By Erin Harris, Editor-In-Chief, Cell & Gene
Follow Me On Twitter @ErinHarris_1
I had the opportunity to write an article on the unique challenges of cell and gene therapies supply chains for our sister print publication, Life Science Leader’s 2019 CMO Leadership Awards Special Edition, which will hit mailboxes in March. Be sure to look for the article and the issue when it hits the streets. In the meantime, here’s a sneak peek at just some of the original data you’ll read in the forthcoming article.
For the official article, I conferred with three of the field’s most valuable luminaries representing both academia and industry — Dr. Bruce Levine, Barbara and Edward Netter Professor in Cancer Gene Therapy at University of Pennsylvania; Simon Ellison, ISCT Commercialization Committee; and Ryan Bartock, Head of Supply Chain and Network Strategy at Spark Therapeutics — to determine how CMOs can and should successfully manage cell and gene therapy supply chains. Here’s a portion of Levine and Ellison’s insightful responses.
What are the unique demands of cell and gene therapies’ supply chain?
Levine: A large proportion of our reagents, materials, equipment are single source. Therefore, when there is a disruption in the supply, it can have a catastrophic effect on the ability to manufacture the therapy. With the growth of the field over the past few years, there are beginning to be more options for alternatives. Still, these must be validated, and demonstrated to be comparable to the primary materials in use.
Ellison: Traditional pharmaceutical supply chains differ between clinical and commercial scale. Advanced therapies have essentially the same time critical & temperature sensitive supply chain throughout their lifetime. In addition, this is the first time that the patient has been part of the supply chain, either donating and/or receiving a live therapy.
This puts pressure on the supply chain and means that companies must take a Logistics by Design approach and create logistics platforms that can connect therapies to patients at both clinical and commercial scale.
What advice do you have for pharma, bio executives, and CMOs to successfully manage the unique demands of the cell therapy supply chain?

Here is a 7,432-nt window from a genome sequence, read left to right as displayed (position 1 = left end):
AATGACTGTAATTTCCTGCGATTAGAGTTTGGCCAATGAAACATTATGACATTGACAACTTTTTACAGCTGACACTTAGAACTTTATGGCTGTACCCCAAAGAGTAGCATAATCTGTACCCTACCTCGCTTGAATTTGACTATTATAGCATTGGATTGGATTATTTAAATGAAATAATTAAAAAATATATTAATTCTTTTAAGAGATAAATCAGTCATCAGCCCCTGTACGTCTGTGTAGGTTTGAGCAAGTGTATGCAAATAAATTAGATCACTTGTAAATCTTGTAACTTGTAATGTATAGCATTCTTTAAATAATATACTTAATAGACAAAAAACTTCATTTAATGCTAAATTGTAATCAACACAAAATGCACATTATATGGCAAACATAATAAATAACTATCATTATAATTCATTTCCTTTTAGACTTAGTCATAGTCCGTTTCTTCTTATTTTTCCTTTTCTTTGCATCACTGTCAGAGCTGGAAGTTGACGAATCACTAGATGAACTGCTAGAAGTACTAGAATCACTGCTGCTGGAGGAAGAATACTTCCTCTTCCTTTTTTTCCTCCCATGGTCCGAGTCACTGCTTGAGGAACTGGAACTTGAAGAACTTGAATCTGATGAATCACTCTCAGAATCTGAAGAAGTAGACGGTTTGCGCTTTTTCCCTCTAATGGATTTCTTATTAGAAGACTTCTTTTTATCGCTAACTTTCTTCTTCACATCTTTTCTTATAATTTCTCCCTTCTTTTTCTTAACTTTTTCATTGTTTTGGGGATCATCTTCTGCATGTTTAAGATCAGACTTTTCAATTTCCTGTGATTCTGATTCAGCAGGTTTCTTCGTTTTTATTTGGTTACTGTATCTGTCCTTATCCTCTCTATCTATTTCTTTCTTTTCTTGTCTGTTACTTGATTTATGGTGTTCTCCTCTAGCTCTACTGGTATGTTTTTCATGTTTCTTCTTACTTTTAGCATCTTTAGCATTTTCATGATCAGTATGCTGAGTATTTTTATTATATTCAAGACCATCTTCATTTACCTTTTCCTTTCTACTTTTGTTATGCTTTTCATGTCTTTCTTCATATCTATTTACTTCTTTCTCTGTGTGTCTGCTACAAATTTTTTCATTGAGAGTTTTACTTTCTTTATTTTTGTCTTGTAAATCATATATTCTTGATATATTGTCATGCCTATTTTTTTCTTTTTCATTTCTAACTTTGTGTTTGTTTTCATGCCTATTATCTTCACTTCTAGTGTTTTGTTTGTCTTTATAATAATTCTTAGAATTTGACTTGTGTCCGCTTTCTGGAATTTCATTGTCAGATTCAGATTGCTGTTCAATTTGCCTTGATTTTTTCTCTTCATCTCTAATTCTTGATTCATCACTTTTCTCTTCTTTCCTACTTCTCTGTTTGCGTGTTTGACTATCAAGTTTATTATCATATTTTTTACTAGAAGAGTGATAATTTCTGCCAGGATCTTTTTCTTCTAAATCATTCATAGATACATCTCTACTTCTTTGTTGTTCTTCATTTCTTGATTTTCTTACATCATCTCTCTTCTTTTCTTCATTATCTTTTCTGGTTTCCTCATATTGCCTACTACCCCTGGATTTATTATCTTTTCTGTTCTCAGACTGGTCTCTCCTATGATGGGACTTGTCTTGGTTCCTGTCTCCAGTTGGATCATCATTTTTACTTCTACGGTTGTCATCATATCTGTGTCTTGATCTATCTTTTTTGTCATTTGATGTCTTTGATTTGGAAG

Levine: First, know your suppliers and establish the relationships that will serve well in event of a disruption. Secondly, engage in horizon scanning for new technologies and suppliers for alternative materials. Thirdly, as an academic institution, we have established relationships with peer institutions that may be able to lend a material in short supply in an emergency supply situation.
Ellison: Advanced therapies are moving from first-in-human studies to commercial launch in around 5 years. This means that senior executives need to develop a vision of what their logistics platform will look like at commercial scale, whilst still in early clinical trials. This enables them to take a risk-based approach to developing their logistics platform. This approach enables the identification, and ranking, of Critical Logistics Attributes that can be addressed as they progress through the clinical development process. Giving them a functioning logistics platform as they come out of their pivotal trials
Decisions made early in the development process can impact on a therapies ability to commercialize. For example, if the donation or therapy is shipped “fresh” this is expected to give a better cell viability, however it creates a shelf life issue. Meaning that the shipping window is constrained by the duration that the cells remain active, etc. A constrained shelf life means that the therapy can only be collected/distributed within a certain distance from the manufacturing center, and therefore the developer will need multiple manufacturing sites. This brings cost, regulatory, and manufacturing equivalence issue.
Having a fresh product is a perfectly viable commercial strategy but the therapy developer needs to understand the impact early in the development cycle and either budget for process development to create a cryopreserved supply chain, or the impact of multiple manufacturing sites.
In other words, streamlining the supply chain is reliant on a Logistics by Design approach and planning with the future in mind.